The latest issue of the New Yorker asks the question that many of us have asked ourselves: Why weren’t we ready for the coronavirus?

My reaction when I read the article was that those of us who have warned for years of coming respiratory pandemics were finally no longer alone. Though my colleagues and I each hold different fears of what nature has in store for us, my own pet fear is a reprise of an entirely new variant of influenza. Such an epidemic could kill 1 to 2 billion – not a misprint on the billion – assuming our post COVID-19 world looks much like what our pre-COVID world looked like.

The New Yorker article traces the deep roots of inaction not only in the United States but throughout the world. After all, it was lack of preparedness in China that allowed the pandemic to emerge. That the virus has spread so widely is not China’s problem, it is the problem of all nations that ignored the persistent warnings that an outbreak was imminent, warnings delivered in powerful and popular books, films and TV programs, as well as in defense department and intelligence briefs.

Post 9/11 and SARS, all of our defense agencies carried out war game equivalents to model a highly transmissible, lethal virus pandemic. The consequences we witness today were all predicted accurately. Even the movie Contagion got it right, right down to the bats being the cause of the contagion. Only the truly ignorant can argue that COVID-19 was unpredictable.

The first warning I sounded of another pandemic came thirty five years ago in testimony to the United States Senate. It came at the beginning of the greatest pandemic of our time, HIV/AIDS, which has killed more than 30 million people and currently affects another 40 million worldwide. We are still not beyond that pandemic. For those of you who doubt its power, know that on a visit to Durban, South Africa three years ago I discovered that 70% (again not a misprint-70%) of young women between the ages of 25-25 were infected by HIV.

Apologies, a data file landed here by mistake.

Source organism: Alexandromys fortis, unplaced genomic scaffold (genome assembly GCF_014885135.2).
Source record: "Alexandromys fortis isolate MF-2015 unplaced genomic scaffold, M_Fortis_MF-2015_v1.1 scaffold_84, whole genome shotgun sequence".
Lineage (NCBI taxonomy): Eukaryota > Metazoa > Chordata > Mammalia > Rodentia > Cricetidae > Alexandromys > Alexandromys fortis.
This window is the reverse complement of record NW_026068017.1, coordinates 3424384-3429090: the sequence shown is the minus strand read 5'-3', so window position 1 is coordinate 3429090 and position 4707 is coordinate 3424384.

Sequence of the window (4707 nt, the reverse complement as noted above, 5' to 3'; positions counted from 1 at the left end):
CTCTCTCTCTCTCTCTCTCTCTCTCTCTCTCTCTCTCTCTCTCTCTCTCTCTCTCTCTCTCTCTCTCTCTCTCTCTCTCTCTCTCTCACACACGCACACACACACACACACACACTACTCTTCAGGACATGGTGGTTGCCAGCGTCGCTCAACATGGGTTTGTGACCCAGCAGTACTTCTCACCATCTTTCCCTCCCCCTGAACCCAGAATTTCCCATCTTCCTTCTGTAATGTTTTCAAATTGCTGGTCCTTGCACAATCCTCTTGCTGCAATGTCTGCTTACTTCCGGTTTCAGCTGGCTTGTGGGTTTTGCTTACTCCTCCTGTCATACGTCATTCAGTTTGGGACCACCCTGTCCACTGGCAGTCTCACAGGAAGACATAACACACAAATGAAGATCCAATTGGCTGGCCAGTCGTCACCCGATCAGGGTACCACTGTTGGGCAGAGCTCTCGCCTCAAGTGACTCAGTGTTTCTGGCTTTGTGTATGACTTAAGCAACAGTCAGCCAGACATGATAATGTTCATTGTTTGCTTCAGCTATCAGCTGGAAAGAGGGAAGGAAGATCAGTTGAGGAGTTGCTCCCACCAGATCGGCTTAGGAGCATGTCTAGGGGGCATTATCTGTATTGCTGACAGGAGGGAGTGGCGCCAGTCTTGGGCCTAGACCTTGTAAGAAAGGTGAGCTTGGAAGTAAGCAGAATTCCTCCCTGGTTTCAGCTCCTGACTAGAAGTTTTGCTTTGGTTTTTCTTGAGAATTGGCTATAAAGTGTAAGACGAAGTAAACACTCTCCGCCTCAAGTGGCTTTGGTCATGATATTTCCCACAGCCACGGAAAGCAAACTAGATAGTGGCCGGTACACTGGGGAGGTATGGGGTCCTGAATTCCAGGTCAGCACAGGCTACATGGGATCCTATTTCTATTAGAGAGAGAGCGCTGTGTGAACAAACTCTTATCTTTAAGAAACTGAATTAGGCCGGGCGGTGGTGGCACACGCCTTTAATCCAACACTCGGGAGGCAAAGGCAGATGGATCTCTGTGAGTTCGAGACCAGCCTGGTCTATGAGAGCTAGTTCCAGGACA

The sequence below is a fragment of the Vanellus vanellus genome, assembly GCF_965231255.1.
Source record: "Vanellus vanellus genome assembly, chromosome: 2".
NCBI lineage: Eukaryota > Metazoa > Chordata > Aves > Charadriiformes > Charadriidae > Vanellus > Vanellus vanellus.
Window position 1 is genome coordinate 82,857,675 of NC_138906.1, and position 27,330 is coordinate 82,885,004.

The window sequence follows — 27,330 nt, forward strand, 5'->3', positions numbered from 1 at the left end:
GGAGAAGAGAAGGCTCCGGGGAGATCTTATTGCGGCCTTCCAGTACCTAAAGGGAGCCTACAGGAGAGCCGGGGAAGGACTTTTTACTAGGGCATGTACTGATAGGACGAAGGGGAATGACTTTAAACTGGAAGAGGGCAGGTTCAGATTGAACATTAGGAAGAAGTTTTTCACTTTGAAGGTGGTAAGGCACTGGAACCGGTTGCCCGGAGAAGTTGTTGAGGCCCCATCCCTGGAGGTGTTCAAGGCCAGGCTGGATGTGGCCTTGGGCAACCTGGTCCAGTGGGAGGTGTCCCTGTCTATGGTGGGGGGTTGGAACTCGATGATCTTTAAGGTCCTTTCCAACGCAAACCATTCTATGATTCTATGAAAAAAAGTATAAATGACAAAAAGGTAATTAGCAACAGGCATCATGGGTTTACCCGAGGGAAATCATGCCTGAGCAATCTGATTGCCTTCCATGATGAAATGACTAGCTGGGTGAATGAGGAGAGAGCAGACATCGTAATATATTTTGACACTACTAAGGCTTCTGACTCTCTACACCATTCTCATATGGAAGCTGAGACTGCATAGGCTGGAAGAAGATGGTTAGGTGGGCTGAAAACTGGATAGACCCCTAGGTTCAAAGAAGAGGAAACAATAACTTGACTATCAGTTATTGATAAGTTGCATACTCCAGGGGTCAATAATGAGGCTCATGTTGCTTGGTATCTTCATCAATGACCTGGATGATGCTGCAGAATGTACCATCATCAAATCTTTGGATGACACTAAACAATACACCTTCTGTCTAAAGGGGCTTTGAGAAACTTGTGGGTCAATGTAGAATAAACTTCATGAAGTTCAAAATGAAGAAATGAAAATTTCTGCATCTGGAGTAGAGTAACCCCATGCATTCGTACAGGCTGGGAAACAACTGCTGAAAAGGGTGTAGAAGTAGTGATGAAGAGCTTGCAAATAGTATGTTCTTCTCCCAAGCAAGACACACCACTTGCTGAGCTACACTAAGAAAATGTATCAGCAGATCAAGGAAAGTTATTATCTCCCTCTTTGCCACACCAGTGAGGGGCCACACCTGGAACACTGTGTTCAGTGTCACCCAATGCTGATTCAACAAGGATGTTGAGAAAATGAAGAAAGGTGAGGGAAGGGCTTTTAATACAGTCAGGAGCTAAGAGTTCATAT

To be one of many ignored prophets-in-our-own-time is not a happy feeling. It is deeply frustrating to know that very few, perhaps as few as ten people, needed to have died from COVID-19 before we could have stopped the infection in its tracks. If we had stockpiled one of the several anti-SARS drugs discovered in the early 2000s (as we stockpile drugs to protect us from bioterrorists) we could have administered it prophylactically to all those in contact with the first cases. That would have stopped the infection cold. China doesn’t have it handy. We don’t, no-one does. A massive collective failure.

What happened? Those drugs lay dusty on the shelves in China, in Singapore, in Hong Kong, in Europe, in the United States, and in the Emirates and Saudi where they were discovered and shown to work in animal models of both SARS and MERS. We now know many work against SARS-CoV-2 at least in the test tube. Only now,15 years later are they being frantically resurrected. Talk about an opportunity missed. What hurts more is that those who developed that anti-SARS and anti-MERS drug knew what they had. They warned repeatedly that another coronavirus infection was imminent and that drugs, if stockpiled, could save us. How terrible that foreknowledge is as we see hundreds of thousands die and many millions infected.

Governments and some of the most well-intentioned  citizens around the world are good a saying “Let us never need say never again?” But we fail collectively in undertaking the necessary action to assure that predictable calamities do not strike again and yet again.

This article originally appeared on Forbes.